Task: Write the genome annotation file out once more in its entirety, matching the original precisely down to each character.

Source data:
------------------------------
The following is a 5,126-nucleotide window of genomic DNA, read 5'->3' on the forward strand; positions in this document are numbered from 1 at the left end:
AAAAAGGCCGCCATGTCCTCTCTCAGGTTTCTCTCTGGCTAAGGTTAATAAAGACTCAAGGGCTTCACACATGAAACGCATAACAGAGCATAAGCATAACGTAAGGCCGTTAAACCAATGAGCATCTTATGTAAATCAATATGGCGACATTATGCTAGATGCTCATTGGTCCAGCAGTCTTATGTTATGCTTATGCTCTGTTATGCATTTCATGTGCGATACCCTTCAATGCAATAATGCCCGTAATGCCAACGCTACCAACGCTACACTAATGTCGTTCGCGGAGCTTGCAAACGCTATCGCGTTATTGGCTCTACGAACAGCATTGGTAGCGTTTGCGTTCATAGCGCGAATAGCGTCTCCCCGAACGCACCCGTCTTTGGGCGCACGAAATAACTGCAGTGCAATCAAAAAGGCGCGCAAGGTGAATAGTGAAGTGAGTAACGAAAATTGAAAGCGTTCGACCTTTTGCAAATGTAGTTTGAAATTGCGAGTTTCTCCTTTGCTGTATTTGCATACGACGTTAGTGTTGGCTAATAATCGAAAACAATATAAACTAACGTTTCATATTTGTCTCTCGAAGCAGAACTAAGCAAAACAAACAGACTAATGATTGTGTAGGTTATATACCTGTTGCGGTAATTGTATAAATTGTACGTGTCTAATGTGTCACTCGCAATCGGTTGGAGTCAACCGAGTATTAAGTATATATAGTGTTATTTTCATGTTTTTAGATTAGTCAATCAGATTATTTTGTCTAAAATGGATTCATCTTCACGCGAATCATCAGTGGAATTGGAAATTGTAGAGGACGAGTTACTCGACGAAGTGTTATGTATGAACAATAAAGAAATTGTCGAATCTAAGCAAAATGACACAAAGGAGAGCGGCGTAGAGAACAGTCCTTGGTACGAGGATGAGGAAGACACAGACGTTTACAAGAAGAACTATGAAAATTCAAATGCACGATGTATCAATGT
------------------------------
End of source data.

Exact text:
The following is a 5,126-nucleotide window of genomic DNA, read 5'->3' on the forward strand; positions in this document are numbered from 1 at the left end:
AAAAAGGCCGCCATGTCCTCTCTCAGGTTTCTCTCTGGCTAAGGTTAATAAAGACTCAAGGGCTTCACACATGAAACGCATAACAGAGCATAAGCATAACGTAAGGCCGTTAAACCAATGAGCATCTTATGTAAATCAATATGGCGACATTATGCTAGATGCTCATTGGTCCAGCAGTCTTATGTTATGCTTATGCTCTGTTATGCATTTCATGTGCGATACCCTTCAATGCAATAATGCCCGTAATGCCAACGCTACCAACGCTACACTAATGTCGTTCGCGGAGCTTGCAAACGCTATCGCGTTATTGGCTCTACGAACAGCATTGGTAGCGTTTGCGTTCATAGCGCGAATAGCGTCTCCCCGAACGCACCCGTCTTTGGGCGCACGAAATAACTGCAGTGCAATCAAAAAGGCGCGCAAGGTGAATAGTGAAGTGAGTAACGAAAATTGAAAGCGTTCGACCTTTTGCAAATGTAGTTTGAAATTGCGAGTTTCTCCTTTGCTGTATTTGCATACGACGTTAGTGTTGGCTAATAATCGAAAACAATATAAACTAACGTTTCATATTTGTCTCTCGAAGCAGAACTAAGCAAAACAAACAGACTAATGATTGTGTAGGTTATATACCTGTTGCGGTAATTGTATAAATTGTACGTGTCTAATGTGTCACTCGCAATCGGTTGGAGTCAACCGAGTATTAAGTATATATAGTGTTATTTTCATGTTTTTAGATTAGTCAATCAGATTATTTTGTCTAAAATGGATTCATCTTCACGCGAATCATCAGTGGAATTGGAAATTGTAGAGGACGAGTTACTCGACGAAGTGTTATGTATGAACAATAAAGAAATTGTCGAATCTAAGCAAAATGACACAAAGGAGAGCGGCGTAGAGAACAGTCCTTGGTACGAGGATGAGGAAGACACAGACGTTTACAAGAAGAACTATGAAAATTCAAATGCACGATGTATCAATGT